Beat Your Dad or a Kid?

This is a double book review:

  • How to Beat Your Dad at Chess (by Chandler) – best for intermediate players
  • Beat That Kid in Chess (by Whitcomb) – best for “raw” beginners

The first is not really about defeating your father; the second is not really about defeating a kid. Both are exceptional at teaching you to win a chess game, but only within narrow limits: two different skill levels in chess.

How to Beat Your Dad at Chess

This chess book is extremely popular on Amazon, yet combining the two-star and one-star customer reviews makes 9%, which can be a warning flag if you’re to purchase a book to be used as a gift (6% are two-stars; 3% are one-star). How to Beat Your Dad at Chess is far from ideal for the early beginner who has not yet learned to look ahead in calculating a combination in his or her head. One purchaser said:

This was Not the book I needed to help my 9-yr old grandson advance from the beginning level of chess playing. It is much too complex. . . .

That grandparent would probably have been much happier at purchasing Beat That Kid in Chess, which is crafted especially for early beginners. So who does benefit from the book for intermediate players?

chess book by Murray Chandler

How to Beat Your Dad at Chess, by Murray Chandler, can greatly benefit certain players who have already learned how to look ahead at least to this degree:

  • What move can I make in this position on the board? (find a move to make)
  • What can my opponent do in response to that move?
  • What can I then do in response to that potential move by my opponent?

Once a post-beginner has arrived at that level of move-calculating ability—that’s when How to Beat Your Dad at Chess may be appropriate. But don’t throw that book at a novice who is not ready, or it may bounce back at you.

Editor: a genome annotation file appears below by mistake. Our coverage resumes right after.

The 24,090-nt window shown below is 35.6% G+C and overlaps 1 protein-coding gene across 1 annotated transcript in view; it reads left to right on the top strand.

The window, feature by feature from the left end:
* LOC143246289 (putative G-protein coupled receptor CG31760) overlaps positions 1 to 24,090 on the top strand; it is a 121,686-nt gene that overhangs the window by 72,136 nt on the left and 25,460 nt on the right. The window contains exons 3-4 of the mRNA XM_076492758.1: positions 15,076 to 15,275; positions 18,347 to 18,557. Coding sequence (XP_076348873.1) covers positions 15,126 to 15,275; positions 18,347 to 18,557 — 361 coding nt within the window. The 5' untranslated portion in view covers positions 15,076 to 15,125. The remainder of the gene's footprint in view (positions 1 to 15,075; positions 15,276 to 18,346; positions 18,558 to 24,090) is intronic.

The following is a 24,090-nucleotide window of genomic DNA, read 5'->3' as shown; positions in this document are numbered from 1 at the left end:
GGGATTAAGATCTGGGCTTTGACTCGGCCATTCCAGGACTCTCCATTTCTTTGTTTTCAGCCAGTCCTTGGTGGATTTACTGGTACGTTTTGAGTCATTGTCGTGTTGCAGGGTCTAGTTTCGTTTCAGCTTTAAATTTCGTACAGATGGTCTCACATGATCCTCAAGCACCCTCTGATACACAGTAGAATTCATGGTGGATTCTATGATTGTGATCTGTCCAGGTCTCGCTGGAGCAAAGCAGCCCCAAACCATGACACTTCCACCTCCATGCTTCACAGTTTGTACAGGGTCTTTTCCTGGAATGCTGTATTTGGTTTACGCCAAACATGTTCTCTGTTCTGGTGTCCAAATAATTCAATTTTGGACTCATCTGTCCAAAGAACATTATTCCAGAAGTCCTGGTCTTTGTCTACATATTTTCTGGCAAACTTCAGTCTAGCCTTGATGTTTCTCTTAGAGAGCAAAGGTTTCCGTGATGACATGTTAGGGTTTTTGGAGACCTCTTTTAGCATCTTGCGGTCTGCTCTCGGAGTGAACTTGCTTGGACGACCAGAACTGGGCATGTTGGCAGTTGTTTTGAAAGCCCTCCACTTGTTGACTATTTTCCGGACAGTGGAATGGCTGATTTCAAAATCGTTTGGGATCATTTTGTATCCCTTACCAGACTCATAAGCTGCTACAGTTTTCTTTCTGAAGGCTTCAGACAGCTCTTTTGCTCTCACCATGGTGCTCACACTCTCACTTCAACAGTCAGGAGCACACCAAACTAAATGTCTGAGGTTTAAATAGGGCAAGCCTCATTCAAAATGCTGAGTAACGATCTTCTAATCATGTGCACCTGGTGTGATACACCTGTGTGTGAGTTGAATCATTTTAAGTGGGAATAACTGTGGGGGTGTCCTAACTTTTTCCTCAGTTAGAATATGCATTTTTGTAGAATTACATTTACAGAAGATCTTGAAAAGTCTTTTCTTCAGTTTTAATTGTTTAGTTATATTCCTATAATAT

So what exactly does the book by Chandler teach a post-beginner? It’s almost entirely devoted to checkmate combinations. That’s it. If that’s what a chess player needs the most, then How to Beat Your Dad at Chess may be ideal, the very best chess book.

But if you want something that teaches you about openings or middle games or endgames, you’d better look for another chess book.

Beat That Kid in Chess

If you win most of the chess games you play, at least some of the lessons in this chess book may be too elementary for you. It’s for the raw beginner who knows the rules of the game but has not yet learned much about winning.

Whitcomb's nonfiction "Beat That Kid in Chess"

The first chapter demonstrates how to recognize an opportunity to checkmate your opponent. Just as important, it shows you how to recognize when a checkmate is almost possible but not yet available in a position on the board. (Many other books do the former but not the latter.)

The reader may be unaware of the new NIP system of chess training in Beat That Kid in Chess, while reading and looking at the diagrams. You don’t need to know anything about the teaching-psychology of nearly-identical positions to benefit from it. You learn to think tactically in a smooth orderly manner, naturally learning to think a little bit more like a master would think about a particular chess position on the board.

This new chess book may be the first publication to use the NIP system systematically, helping the early beginner to see what’s most important. In addition, the following important subjects are taught: